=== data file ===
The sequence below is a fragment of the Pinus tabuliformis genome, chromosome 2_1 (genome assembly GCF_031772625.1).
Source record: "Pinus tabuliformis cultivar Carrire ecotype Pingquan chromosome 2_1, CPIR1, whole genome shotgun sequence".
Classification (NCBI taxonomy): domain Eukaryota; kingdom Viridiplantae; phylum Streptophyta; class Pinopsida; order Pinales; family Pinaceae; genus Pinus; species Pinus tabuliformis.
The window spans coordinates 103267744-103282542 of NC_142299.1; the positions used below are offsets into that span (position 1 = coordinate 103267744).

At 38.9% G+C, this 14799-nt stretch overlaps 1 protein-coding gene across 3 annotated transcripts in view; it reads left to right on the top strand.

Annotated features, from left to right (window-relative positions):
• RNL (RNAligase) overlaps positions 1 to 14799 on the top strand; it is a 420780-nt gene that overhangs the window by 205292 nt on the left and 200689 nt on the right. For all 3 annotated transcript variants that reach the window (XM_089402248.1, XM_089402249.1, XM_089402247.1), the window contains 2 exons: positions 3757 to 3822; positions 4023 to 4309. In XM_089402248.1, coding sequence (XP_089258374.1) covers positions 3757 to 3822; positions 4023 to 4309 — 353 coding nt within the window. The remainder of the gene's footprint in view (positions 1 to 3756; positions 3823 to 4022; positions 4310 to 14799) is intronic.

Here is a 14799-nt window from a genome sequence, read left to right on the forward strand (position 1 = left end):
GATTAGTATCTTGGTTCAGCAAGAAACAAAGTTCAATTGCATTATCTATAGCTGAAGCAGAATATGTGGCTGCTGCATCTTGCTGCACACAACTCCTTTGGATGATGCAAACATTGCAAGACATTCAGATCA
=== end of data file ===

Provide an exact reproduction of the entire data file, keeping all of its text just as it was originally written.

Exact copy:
The sequence below is a fragment of the Pinus tabuliformis genome, chromosome 2_1 (genome assembly GCF_031772625.1).
Source record: "Pinus tabuliformis cultivar Carrire ecotype Pingquan chromosome 2_1, CPIR1, whole genome shotgun sequence".
Classification (NCBI taxonomy): domain Eukaryota; kingdom Viridiplantae; phylum Streptophyta; class Pinopsida; order Pinales; family Pinaceae; genus Pinus; species Pinus tabuliformis.
The window spans coordinates 103267744-103282542 of NC_142299.1; the positions used below are offsets into that span (position 1 = coordinate 103267744).

At 38.9% G+C, this 14799-nt stretch overlaps 1 protein-coding gene across 3 annotated transcripts in view; it reads left to right on the top strand.

Annotated features, from left to right (window-relative positions):
• RNL (RNAligase) overlaps positions 1 to 14799 on the top strand; it is a 420780-nt gene that overhangs the window by 205292 nt on the left and 200689 nt on the right. For all 3 annotated transcript variants that reach the window (XM_089402248.1, XM_089402249.1, XM_089402247.1), the window contains 2 exons: positions 3757 to 3822; positions 4023 to 4309. In XM_089402248.1, coding sequence (XP_089258374.1) covers positions 3757 to 3822; positions 4023 to 4309 — 353 coding nt within the window. The remainder of the gene's footprint in view (positions 1 to 3756; positions 3823 to 4022; positions 4310 to 14799) is intronic.

Here is a 14799-nt window from a genome sequence, read left to right on the forward strand (position 1 = left end):
GATTAGTATCTTGGTTCAGCAAGAAACAAAGTTCAATTGCATTATCTATAGCTGAAGCAGAATATGTGGCTGCTGCATCTTGCTGCACACAACTCCTTTGGATGATGCAAACATTGCAAGACATTCAGATCA